ROBERTS: Well, I don't know that figure. I can tell you that since 2003, San Diego County has spent $250 million-plus, and we're heavily involved in all of these things that are being put in place. I'd like to tell everybody that we're fireproof, but I think the public is smarter than that. We live in a very fire-prone area. We've seen fires raging across Arizona and Colorado and other states here in the news. And we know we've got to continue to do things. What we're doing here now is state of the art. These were systems that the government wouldn't even allow us to put in place five years ago. They were hands-off, this is government technology, you can't do it. And because of a lot of good patterns, SDG&E, CAL FIRE, UCSD, and by the way, we have far more cameras than just on sunrise. We've got cameras all over the place now. But what we want is to do the best possible job of making sure that San Diego County, in each of the cities, is ready, and we're doing everything possible.
CAVANAUGH: You know, Ron Robert, a new report this week from corelogic data research boosts the number of high fire-risk homes in San Diego from 600 to 1,400. Does that surprise you?
ROBERTS: I think the number would be much larger than 1,400.
CAVANAUGH: Well, in those areas of very high fire risk.
ROBERTS: No, that number doesn't surprise me. I would, in my world --
CAVANAUGH: It's larger than that?
ROBERTS: I would think high fire risk when you look at people who are at the edge of open space systems, I remember trying to explain to Senator Feinstein when she was very surprised that Rancho Bernardo was in the City of San Diego, how we had this -- we have done things to create open space systems that are really like a series of wicks that through our urban areas. And we think it's important, and I agree that it is, but we also know that those present in times of extreme weather conditions a real potential fire hazard. So there are things that we've done to ourselves in a sense, and we've inherited really a geography and a climate that's very prone to these types of things happening. And it doesn't make a difference. We've seen in past incidents, it might have been migrants passing through that had a fire that started and got away. We need to do everything that we can for prevention. And we're doing that. Then we need to have systems that give us early as possible detection. And that's what you're seeing here with the cameras in place. Then we need the management if something does break out. And you're seeing another piece of that. And we need the adequate resources. I think the most disappointing thing that happened to me after 2007 was in 2008 when mayor Sanders and I and others sponsored a ballot proposition that would have cost $50 per home per year.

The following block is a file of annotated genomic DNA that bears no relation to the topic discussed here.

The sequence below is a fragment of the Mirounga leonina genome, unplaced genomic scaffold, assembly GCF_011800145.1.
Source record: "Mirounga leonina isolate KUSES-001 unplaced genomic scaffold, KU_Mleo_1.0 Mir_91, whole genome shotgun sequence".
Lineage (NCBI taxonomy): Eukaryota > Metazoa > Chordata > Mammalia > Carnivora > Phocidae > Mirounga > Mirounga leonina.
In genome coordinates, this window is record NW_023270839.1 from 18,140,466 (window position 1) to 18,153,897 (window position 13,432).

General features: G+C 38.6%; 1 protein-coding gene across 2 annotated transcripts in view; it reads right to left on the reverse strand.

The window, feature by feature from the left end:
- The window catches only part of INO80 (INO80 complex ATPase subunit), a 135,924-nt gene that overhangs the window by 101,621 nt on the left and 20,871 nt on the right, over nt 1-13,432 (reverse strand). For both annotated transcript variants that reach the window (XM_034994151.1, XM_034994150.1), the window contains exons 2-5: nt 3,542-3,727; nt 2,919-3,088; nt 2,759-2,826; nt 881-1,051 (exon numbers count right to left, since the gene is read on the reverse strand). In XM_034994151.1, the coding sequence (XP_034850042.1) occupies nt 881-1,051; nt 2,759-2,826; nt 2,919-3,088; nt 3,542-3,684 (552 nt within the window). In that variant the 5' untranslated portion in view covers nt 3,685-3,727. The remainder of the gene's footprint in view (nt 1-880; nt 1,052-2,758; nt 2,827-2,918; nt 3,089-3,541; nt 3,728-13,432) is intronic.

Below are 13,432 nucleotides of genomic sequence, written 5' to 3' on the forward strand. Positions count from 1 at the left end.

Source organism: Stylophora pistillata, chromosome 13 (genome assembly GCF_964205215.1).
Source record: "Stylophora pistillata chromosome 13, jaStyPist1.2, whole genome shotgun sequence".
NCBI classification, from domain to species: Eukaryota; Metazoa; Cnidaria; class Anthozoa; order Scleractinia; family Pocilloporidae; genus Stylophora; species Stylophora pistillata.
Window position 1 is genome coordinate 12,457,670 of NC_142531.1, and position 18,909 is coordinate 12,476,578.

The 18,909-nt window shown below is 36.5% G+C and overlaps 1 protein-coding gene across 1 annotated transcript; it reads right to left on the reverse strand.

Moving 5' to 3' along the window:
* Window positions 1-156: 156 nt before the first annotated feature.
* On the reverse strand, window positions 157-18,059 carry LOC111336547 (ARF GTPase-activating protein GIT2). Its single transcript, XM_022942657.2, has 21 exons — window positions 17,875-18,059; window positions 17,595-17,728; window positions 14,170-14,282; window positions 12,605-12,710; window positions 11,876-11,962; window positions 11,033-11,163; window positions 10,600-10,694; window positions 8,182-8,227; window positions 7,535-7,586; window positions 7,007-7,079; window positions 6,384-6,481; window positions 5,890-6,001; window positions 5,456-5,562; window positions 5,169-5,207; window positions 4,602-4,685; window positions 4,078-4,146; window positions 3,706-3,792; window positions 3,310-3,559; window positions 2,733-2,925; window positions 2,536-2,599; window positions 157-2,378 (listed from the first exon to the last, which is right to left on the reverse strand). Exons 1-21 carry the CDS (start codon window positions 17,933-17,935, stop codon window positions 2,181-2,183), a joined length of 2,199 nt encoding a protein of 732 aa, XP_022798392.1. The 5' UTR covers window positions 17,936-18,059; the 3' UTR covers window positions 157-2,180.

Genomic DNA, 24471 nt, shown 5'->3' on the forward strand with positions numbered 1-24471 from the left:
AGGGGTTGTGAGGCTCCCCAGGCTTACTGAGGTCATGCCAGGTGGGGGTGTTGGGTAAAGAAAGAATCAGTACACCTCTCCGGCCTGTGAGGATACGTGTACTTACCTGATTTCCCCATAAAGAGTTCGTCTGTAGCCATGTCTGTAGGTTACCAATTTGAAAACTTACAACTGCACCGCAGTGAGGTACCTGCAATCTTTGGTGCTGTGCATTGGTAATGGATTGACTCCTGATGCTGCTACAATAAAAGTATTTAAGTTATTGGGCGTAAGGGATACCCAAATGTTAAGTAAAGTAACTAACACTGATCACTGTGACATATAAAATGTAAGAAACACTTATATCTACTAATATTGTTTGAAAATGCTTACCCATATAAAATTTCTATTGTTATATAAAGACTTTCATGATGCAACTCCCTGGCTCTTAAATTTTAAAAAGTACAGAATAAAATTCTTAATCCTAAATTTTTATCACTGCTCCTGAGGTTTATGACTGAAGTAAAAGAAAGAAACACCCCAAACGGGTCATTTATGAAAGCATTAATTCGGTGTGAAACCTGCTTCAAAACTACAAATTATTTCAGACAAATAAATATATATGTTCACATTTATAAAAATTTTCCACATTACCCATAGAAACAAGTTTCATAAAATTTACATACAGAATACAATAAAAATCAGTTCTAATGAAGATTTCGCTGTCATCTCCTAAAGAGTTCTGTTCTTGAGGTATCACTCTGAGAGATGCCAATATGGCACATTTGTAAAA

CAVANAUGH: Proposition A.
ROBERTS: Proposition A, and it took a 2/3 vote, and if I recall, we were within less than 2% of that. That would have given us tremendous financial resources that wouldn't have changed where we are today on this system, but it would have given us far more aerial support. We would have seen far more on the ground coverage. Every local fire station? San Diego County would have been augmented, and it would have been millions of dollars each year that would have been lost. And the irony was there were some firefighter groups who didn't support it.
CAVANAUGH: In light of that, we have the situation where there is no county of San Diego fire service. Climatologists are telling us the number of California wildfires have increased and will likely continue increasing in coming years. So captain Muller, what is CAL FIRE going to need to be able to handle the increased threat?
MULLER: Well, actually we do have a county fire authority that is supported by the supervisors, and it's a very aggressive operational undertaking that we're doing right now. And our fire chief --
CAVANAUGH: I meant not a county firefighter operation like in LA.
MULLER: Correct, correct. And as we see, citygate was part of that, and every day we progress farther. But we've increased fire service delivery throughout the county of San Diego areas, not only with what we're talking about today, but with more apparatus the county has put forth money to. Water tenders, we have a whole network of water tenders throughout the county now. We can see that the resources and operations have increased and service delivery has increased. But you have to remember, it's not if we're going to have a large wildfire. It's when. Can we stop every wildfire? No. But I can tell you right now what's happening will make us one of the most prepared and most technological counties that's seen this kind of operation. And it's really going to happen.
CAVANAUGH: Thank you all for talking with us.